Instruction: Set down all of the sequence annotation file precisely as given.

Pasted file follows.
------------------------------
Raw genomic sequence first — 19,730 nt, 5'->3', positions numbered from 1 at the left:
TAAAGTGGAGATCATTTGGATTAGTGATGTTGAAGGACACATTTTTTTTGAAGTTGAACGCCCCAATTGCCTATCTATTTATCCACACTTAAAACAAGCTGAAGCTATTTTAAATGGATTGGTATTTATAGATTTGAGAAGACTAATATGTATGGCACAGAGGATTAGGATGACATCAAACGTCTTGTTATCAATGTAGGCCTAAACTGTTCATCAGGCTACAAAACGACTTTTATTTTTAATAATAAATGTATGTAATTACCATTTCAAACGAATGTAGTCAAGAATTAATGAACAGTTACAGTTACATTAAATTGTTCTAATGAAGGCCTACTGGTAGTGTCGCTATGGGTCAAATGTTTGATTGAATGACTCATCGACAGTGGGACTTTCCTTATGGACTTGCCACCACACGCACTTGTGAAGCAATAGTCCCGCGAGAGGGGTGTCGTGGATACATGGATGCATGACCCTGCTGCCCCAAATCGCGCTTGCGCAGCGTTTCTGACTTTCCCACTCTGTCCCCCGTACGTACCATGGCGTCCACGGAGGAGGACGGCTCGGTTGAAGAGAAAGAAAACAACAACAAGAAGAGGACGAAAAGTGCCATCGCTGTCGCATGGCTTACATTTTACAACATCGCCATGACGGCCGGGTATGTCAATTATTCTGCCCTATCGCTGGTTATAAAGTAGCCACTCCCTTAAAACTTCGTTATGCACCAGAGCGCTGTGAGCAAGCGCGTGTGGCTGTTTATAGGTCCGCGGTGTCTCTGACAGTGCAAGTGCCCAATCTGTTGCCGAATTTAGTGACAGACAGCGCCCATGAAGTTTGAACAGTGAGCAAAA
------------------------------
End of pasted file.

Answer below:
Raw genomic sequence first — 19,730 nt, 5'->3', positions numbered from 1 at the left:
TAAAGTGGAGATCATTTGGATTAGTGATGTTGAAGGACACATTTTTTTTGAAGTTGAACGCCCCAATTGCCTATCTATTTATCCACACTTAAAACAAGCTGAAGCTATTTTAAATGGATTGGTATTTATAGATTTGAGAAGACTAATATGTATGGCACAGAGGATTAGGATGACATCAAACGTCTTGTTATCAATGTAGGCCTAAACTGTTCATCAGGCTACAAAACGACTTTTATTTTTAATAATAAATGTATGTAATTACCATTTCAAACGAATGTAGTCAAGAATTAATGAACAGTTACAGTTACATTAAATTGTTCTAATGAAGGCCTACTGGTAGTGTCGCTATGGGTCAAATGTTTGATTGAATGACTCATCGACAGTGGGACTTTCCTTATGGACTTGCCACCACACGCACTTGTGAAGCAATAGTCCCGCGAGAGGGGTGTCGTGGATACATGGATGCATGACCCTGCTGCCCCAAATCGCGCTTGCGCAGCGTTTCTGACTTTCCCACTCTGTCCCCCGTACGTACCATGGCGTCCACGGAGGAGGACGGCTCGGTTGAAGAGAAAGAAAACAACAACAAGAAGAGGACGAAAAGTGCCATCGCTGTCGCATGGCTTACATTTTACAACATCGCCATGACGGCCGGGTATGTCAATTATTCTGCCCTATCGCTGGTTATAAAGTAGCCACTCCCTTAAAACTTCGTTATGCACCAGAGCGCTGTGAGCAAGCGCGTGTGGCTGTTTATAGGTCCGCGGTGTCTCTGACAGTGCAAGTGCCCAATCTGTTGCCGAATTTAGTGACAGACAGCGCCCATGAAGTTTGAACAGTGAGCAAAA